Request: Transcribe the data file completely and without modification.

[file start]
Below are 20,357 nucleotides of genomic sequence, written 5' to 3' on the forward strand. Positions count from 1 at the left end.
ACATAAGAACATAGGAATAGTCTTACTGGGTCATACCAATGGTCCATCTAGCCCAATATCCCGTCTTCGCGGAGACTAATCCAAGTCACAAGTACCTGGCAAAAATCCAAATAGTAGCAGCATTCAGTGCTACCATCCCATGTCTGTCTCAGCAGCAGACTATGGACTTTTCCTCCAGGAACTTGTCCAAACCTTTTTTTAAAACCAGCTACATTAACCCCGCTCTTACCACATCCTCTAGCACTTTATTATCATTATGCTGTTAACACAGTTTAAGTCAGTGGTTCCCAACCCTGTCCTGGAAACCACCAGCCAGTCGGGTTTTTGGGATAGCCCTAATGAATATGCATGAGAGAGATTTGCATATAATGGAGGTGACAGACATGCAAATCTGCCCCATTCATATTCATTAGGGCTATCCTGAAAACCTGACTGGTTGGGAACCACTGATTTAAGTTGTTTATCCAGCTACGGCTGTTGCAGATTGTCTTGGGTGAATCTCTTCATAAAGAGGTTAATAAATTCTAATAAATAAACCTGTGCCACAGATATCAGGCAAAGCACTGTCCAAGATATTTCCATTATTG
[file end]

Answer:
Below are 20,357 nucleotides of genomic sequence, written 5' to 3' on the forward strand. Positions count from 1 at the left end.
ACATAAGAACATAGGAATAGTCTTACTGGGTCATACCAATGGTCCATCTAGCCCAATATCCCGTCTTCGCGGAGACTAATCCAAGTCACAAGTACCTGGCAAAAATCCAAATAGTAGCAGCATTCAGTGCTACCATCCCATGTCTGTCTCAGCAGCAGACTATGGACTTTTCCTCCAGGAACTTGTCCAAACCTTTTTTTAAAACCAGCTACATTAACCCCGCTCTTACCACATCCTCTAGCACTTTATTATCATTATGCTGTTAACACAGTTTAAGTCAGTGGTTCCCAACCCTGTCCTGGAAACCACCAGCCAGTCGGGTTTTTGGGATAGCCCTAATGAATATGCATGAGAGAGATTTGCATATAATGGAGGTGACAGACATGCAAATCTGCCCCATTCATATTCATTAGGGCTATCCTGAAAACCTGACTGGTTGGGAACCACTGATTTAAGTTGTTTATCCAGCTACGGCTGTTGCAGATTGTCTTGGGTGAATCTCTTCATAAAGAGGTTAATAAATTCTAATAAATAAACCTGTGCCACAGATATCAGGCAAAGCACTGTCCAAGATATTTCCATTATTG